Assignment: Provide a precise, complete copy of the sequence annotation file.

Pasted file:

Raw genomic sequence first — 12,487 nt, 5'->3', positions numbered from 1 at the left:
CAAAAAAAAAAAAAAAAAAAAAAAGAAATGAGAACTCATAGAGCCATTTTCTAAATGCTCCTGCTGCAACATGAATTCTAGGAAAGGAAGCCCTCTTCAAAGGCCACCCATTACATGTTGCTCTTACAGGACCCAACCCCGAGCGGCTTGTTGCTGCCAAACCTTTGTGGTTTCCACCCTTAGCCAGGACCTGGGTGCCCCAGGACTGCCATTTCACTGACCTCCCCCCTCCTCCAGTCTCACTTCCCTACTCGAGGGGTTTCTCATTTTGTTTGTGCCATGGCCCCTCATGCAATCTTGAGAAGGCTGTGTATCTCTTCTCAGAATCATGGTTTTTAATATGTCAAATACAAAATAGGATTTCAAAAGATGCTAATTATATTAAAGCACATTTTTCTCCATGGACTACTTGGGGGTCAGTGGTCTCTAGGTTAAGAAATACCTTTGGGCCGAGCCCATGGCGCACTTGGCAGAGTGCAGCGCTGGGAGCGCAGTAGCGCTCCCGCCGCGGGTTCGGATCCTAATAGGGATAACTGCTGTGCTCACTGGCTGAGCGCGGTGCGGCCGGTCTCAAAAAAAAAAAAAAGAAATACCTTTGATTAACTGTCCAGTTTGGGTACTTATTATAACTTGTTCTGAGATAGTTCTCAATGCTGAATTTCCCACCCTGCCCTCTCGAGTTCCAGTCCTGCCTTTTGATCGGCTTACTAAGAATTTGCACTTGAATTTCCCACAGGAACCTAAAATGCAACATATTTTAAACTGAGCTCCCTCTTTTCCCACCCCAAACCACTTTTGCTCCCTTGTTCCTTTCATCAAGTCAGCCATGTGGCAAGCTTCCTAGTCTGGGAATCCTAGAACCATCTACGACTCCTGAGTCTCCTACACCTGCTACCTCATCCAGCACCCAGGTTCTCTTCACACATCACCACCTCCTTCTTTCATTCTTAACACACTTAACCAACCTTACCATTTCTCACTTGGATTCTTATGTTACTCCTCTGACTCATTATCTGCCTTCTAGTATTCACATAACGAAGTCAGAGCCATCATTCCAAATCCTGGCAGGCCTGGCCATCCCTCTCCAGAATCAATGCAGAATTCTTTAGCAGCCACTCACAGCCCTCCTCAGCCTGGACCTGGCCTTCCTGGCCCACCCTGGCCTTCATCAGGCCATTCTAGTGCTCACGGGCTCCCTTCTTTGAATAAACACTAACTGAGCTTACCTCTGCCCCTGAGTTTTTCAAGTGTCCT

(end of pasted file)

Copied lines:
Raw genomic sequence first — 12,487 nt, 5'->3', positions numbered from 1 at the left:
CAAAAAAAAAAAAAAAAAAAAAAAGAAATGAGAACTCATAGAGCCATTTTCTAAATGCTCCTGCTGCAACATGAATTCTAGGAAAGGAAGCCCTCTTCAAAGGCCACCCATTACATGTTGCTCTTACAGGACCCAACCCCGAGCGGCTTGTTGCTGCCAAACCTTTGTGGTTTCCACCCTTAGCCAGGACCTGGGTGCCCCAGGACTGCCATTTCACTGACCTCCCCCCTCCTCCAGTCTCACTTCCCTACTCGAGGGGTTTCTCATTTTGTTTGTGCCATGGCCCCTCATGCAATCTTGAGAAGGCTGTGTATCTCTTCTCAGAATCATGGTTTTTAATATGTCAAATACAAAATAGGATTTCAAAAGATGCTAATTATATTAAAGCACATTTTTCTCCATGGACTACTTGGGGGTCAGTGGTCTCTAGGTTAAGAAATACCTTTGGGCCGAGCCCATGGCGCACTTGGCAGAGTGCAGCGCTGGGAGCGCAGTAGCGCTCCCGCCGCGGGTTCGGATCCTAATAGGGATAACTGCTGTGCTCACTGGCTGAGCGCGGTGCGGCCGGTCTCAAAAAAAAAAAAAAGAAATACCTTTGATTAACTGTCCAGTTTGGGTACTTATTATAACTTGTTCTGAGATAGTTCTCAATGCTGAATTTCCCACCCTGCCCTCTCGAGTTCCAGTCCTGCCTTTTGATCGGCTTACTAAGAATTTGCACTTGAATTTCCCACAGGAACCTAAAATGCAACATATTTTAAACTGAGCTCCCTCTTTTCCCACCCCAAACCACTTTTGCTCCCTTGTTCCTTTCATCAAGTCAGCCATGTGGCAAGCTTCCTAGTCTGGGAATCCTAGAACCATCTACGACTCCTGAGTCTCCTACACCTGCTACCTCATCCAGCACCCAGGTTCTCTTCACACATCACCACCTCCTTCTTTCATTCTTAACACACTTAACCAACCTTACCATTTCTCACTTGGATTCTTATGTTACTCCTCTGACTCATTATCTGCCTTCTAGTATTCACATAACGAAGTCAGAGCCATCATTCCAAATCCTGGCAGGCCTGGCCATCCCTCTCCAGAATCAATGCAGAATTCTTTAGCAGCCACTCACAGCCCTCCTCAGCCTGGACCTGGCCTTCCTGGCCCACCCTGGCCTTCATCAGGCCATTCTAGTGCTCACGGGCTCCCTTCTTTGAATAAACACTAACTGAGCTTACCTCTGCCCCTGAGTTTTTCAAGTGTCCT